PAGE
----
There is a greater disparity in prestige between these two than in the other clash: one Oscar nomination for the underdog while GWH has nine nominations and two fairly major victories on which to lean. With bigger stars and a more solid legacy, the two-seed simply has greater fame and recognizability. Everyone has heard or said “How do you like dem apples?” You don’t hear people spitting out lines from GBG, though it does have a sharp script littered with clever interactions and entertaining law enforcement chatter. In fact, if one is to rely on the tired stereotypes of Boston as a gritty, tough place, then you’d have to point towards GBG as the more Bostony of the two movies. Take, for example, this chunk of Patrick Kenzie’s (Casey Affleck’s) opening lines:

      “I lived on this block my whole life; most of these people have. When your job is to find people who are missing, it helps to know where they started. I find the people who started in the cracks and then fell through. This city can be hard. When I was young, I asked my priest how you could get to heaven and still protect yourself from all the evil in the world. He told me what God said to His children. “You are sheep among wolves. Be wise as serpents, yet innocent as doves.”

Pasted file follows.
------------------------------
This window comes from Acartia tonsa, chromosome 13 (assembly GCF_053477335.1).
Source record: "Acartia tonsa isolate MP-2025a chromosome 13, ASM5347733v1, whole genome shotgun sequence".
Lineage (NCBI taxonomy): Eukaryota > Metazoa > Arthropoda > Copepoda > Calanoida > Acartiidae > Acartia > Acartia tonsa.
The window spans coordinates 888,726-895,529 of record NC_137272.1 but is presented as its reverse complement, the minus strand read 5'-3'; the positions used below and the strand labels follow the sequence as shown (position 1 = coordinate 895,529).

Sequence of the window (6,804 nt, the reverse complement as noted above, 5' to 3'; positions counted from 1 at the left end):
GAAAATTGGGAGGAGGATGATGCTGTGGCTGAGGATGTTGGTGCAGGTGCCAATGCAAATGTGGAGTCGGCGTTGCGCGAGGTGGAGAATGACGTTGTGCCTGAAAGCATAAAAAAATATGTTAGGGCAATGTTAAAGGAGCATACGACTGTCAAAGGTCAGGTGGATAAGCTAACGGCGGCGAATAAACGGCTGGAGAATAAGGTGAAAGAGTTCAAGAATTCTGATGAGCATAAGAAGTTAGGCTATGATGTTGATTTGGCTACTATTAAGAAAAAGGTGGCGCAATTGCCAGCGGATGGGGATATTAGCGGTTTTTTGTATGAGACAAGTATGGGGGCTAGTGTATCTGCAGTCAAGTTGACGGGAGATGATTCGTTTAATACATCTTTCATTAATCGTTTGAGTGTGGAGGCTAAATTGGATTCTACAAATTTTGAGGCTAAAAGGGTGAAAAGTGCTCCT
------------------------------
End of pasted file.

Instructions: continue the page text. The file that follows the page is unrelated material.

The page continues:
The script, thanks to Lehane, is filled with these types of considerations. Kenzie and those around him exist within strong, unyielding barriers tying them to the people and places they’ve known all their lives. Strong bonds do exist in Van Sant’s movie, in which loyalty ties Will to his goofy friends. Will, however, experiences a far different fate than Kenzie. Like Lehane’s character, Will has been hardened by his upbringing, but along come Minnie Driver and Robin Williams to open up his world. We laugh when he makes a Harvard grad student look foolish and maybe smirk when he goes toe to toe with Williams’ Sean, but we smile (and, ahem, cry) when he isn’t home in the final moments, when he has “to see about a girl.”